Hopes for new treatment
Researchers have discovered a potential new treatment for diabetes by isolating and killing defective cells which prevent the natural production of insulin. The investigation opens the door to a potential therapy for patients with type 1 diabetes.
Type 1 diabetes is an autoimmune disease in which the body's "insulin factory" - composed of pancreatic islet cells - is gradually destroyed by specialised white blood cells called "killer" T-cells which are defective.
But recently a team led by Denise Faustman, director of the Massachusatts general hospital's immunobiology laboratory and an associate professor of medicine at Harvard, found a way to isolate and eradicate this "killer" cells that are responsible for wiping out insulin-producing cells in the pancreas.The study, which will appear in the Proceedings of the National Academy of Sciences and has been released online, is the first demonstration of this strategy in human cells and supports the viability of a clinical trial that is currently underway.
They previously discovered a technique that reversed type 1 disease in a mouse model. "Our studies in mice showed that we could selectively kill the defective autoimmune cells that were destroying insulin-producing islets," says Faustman. "These results show that the same selective destruction can occur in humans cells and connect what we saw in our animal studies with the protocol we are pursuing in our Phase I clinical trial."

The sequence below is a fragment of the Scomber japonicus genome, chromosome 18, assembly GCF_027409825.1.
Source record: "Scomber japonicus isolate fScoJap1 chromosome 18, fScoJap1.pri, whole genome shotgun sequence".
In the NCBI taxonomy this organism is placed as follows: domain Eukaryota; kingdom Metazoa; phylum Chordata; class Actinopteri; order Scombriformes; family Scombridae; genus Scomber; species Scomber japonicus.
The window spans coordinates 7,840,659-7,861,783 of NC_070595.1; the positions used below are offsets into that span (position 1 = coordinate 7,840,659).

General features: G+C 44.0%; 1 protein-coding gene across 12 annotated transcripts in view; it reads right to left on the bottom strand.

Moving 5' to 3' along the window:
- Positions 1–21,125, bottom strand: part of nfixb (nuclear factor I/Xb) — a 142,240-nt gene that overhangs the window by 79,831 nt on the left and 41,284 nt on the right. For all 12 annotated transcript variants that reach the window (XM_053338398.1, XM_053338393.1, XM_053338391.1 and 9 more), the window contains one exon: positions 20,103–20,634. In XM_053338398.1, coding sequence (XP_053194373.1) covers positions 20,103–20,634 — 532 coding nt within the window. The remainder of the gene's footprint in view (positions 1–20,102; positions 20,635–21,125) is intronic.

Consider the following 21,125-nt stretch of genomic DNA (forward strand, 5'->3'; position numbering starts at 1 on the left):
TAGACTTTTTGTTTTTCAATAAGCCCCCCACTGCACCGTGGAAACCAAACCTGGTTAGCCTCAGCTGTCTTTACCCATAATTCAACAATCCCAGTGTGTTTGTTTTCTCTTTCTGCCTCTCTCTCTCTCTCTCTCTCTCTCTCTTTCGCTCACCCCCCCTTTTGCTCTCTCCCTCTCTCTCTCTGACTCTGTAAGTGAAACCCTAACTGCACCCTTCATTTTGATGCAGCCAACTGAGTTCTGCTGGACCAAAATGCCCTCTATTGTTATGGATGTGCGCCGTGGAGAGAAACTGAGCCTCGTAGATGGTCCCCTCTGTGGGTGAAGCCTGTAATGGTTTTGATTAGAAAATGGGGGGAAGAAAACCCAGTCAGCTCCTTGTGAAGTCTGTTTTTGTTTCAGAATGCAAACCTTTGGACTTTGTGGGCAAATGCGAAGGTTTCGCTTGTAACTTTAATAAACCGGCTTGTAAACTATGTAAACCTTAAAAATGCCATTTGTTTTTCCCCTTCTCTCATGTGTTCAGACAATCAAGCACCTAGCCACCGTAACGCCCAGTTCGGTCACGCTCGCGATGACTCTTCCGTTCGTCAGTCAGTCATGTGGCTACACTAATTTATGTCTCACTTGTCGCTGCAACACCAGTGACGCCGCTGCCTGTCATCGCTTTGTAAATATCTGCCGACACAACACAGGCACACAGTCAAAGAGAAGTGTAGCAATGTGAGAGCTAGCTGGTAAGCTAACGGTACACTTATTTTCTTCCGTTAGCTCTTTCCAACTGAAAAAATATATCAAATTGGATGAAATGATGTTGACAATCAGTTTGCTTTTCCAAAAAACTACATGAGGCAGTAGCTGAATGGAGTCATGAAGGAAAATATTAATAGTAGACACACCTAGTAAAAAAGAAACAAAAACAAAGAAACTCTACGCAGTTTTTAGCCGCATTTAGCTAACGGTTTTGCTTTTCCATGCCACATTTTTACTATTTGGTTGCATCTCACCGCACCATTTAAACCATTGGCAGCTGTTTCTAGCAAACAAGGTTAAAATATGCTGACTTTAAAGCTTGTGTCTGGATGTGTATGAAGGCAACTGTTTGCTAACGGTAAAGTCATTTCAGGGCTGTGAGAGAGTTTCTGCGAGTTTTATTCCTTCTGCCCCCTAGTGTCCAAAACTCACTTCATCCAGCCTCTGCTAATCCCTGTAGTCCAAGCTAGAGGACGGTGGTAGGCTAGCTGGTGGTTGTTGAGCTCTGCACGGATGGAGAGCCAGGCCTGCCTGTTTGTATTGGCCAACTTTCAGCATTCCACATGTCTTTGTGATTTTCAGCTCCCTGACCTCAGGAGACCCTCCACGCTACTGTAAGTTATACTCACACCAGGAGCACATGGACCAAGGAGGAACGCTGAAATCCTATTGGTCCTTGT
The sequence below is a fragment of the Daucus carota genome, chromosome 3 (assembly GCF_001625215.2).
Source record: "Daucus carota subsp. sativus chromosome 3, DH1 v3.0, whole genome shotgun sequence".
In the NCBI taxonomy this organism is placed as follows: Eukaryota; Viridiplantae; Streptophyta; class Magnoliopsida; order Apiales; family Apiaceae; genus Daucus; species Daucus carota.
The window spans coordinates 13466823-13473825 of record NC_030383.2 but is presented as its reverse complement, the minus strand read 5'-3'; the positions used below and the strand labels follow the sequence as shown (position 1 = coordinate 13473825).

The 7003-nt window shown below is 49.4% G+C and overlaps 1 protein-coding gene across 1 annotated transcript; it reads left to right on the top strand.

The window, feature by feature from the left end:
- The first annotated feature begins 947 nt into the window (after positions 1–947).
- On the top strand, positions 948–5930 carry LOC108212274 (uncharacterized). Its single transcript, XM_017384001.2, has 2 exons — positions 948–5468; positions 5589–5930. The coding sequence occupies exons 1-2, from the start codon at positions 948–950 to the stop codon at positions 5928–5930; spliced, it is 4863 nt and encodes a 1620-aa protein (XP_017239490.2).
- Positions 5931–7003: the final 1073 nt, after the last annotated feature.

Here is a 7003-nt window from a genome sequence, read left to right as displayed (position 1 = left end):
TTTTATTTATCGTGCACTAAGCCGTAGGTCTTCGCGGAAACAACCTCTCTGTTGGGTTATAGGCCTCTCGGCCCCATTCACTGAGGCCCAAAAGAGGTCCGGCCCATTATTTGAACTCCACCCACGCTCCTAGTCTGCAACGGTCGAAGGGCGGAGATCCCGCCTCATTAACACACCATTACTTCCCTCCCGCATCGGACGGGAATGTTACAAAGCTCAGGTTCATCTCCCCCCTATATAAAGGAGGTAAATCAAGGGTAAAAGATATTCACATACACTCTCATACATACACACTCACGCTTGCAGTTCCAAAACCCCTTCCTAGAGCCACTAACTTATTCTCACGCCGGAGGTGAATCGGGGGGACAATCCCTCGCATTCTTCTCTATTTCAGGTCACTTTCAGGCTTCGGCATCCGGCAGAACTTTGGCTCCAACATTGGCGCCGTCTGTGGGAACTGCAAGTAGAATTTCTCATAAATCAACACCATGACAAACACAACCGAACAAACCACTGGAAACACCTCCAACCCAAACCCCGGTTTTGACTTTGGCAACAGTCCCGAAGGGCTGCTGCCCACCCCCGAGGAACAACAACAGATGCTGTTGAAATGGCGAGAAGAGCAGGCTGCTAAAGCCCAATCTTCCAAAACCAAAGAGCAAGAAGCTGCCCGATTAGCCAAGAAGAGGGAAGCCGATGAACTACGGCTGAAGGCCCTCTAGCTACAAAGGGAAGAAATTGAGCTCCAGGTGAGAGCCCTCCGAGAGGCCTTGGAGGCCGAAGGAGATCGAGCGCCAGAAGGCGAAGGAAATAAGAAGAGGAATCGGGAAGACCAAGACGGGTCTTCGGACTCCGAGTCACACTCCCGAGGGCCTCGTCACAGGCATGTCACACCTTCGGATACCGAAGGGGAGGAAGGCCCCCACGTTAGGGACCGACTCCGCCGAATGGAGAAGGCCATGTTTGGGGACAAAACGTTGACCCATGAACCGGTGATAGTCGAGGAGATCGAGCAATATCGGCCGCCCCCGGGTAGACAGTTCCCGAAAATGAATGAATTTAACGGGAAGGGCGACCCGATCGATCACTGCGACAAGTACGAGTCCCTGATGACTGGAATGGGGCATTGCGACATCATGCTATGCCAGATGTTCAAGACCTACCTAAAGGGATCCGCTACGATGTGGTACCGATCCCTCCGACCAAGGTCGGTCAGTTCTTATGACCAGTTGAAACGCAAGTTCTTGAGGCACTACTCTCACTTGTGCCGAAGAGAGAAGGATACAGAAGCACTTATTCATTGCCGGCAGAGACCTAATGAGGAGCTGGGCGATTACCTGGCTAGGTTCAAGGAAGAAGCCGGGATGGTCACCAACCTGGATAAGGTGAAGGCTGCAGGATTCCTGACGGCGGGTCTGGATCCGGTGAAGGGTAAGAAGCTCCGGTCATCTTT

Faustman's team showed that triggering the expression of the immune-system modulator tumor necrosis factor (TNF) in diabetic mice led to the death of the T cells responsible for destroying insulin-producing pancreatic islets. After receiving this treatment, the animals were able to regenerate healthy islet cells that produced normal levels of insulin, effectively curing the animals' diabetes.
The current study used T cells from more than 1,000 patients with type 1 diabetes, other autoimmune disorders and healthy controls. First the researchers found that treatment with TNF killed CD8 T cells, the immune system's "killer" cells, from diabetic patients but not CD4 "helper" T cells. TNF treatment also induced the death of CD8 T cells from other autoimmune disease patients but had no negative effect on cells from healthy controls.
Even more, CD8 cells from diabetic participants that were targeted against two common viruses were not killed by exposure to the TNFR2 agonist, confirming that the protocol only leads to the death of T cells responsible for an autoimmune reaction.
The clinical trial based on Faustman's earlier studies is testing whether use of bacillus Calmette-Guerin (BCG), a generic drug that temporarily elevates TNF levels, will reduce autoimmune T cells in patients with type 1 diabetes. The current Phase 1 trial, which has been approved by the FDA and is directed by David M. Nathan, MD, director of the MGH Diabetes Center, focuses on determining the optimal dose and timing of BCG administration. More information on the 18-month trial, which began in March, is available at http://www.faustmanlab.org/.
Image Courtesy: Flint Buchanan/ngfn
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